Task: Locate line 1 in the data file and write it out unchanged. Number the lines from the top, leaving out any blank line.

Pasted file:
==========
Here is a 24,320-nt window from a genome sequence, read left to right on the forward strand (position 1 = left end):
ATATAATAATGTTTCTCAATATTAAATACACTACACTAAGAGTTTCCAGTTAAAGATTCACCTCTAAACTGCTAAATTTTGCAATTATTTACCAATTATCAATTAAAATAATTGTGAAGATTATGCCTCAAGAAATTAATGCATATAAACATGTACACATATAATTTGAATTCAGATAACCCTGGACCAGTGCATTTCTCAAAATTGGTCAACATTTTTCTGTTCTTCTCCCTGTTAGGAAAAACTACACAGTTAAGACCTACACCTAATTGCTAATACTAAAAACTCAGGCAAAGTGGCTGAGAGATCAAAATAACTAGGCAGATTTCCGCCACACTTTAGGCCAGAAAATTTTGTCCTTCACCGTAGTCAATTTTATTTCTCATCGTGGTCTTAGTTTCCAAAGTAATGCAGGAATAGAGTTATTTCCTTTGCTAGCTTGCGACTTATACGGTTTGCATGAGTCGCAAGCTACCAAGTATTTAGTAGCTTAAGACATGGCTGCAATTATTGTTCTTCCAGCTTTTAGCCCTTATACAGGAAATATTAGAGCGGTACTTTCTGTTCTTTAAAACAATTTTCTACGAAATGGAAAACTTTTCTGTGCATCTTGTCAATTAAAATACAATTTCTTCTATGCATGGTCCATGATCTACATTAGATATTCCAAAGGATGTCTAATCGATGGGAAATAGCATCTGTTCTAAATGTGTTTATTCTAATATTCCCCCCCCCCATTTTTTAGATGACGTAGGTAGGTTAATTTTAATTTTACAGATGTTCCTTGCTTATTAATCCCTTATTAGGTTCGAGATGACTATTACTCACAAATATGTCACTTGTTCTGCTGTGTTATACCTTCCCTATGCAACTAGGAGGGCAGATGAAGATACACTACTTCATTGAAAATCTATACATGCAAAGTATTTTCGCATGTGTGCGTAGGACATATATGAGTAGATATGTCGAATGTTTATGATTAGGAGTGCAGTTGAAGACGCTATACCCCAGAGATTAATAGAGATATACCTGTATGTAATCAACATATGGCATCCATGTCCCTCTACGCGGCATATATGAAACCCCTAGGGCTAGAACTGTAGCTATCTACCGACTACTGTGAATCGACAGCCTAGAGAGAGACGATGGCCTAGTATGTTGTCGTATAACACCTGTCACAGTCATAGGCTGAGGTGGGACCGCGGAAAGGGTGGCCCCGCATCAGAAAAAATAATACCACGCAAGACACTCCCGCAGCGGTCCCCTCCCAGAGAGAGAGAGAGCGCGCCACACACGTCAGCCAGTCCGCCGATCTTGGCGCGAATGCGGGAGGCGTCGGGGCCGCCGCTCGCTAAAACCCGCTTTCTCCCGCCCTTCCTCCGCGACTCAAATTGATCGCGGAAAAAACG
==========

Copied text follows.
Here is a 24,320-nt window from a genome sequence, read left to right on the forward strand (position 1 = left end):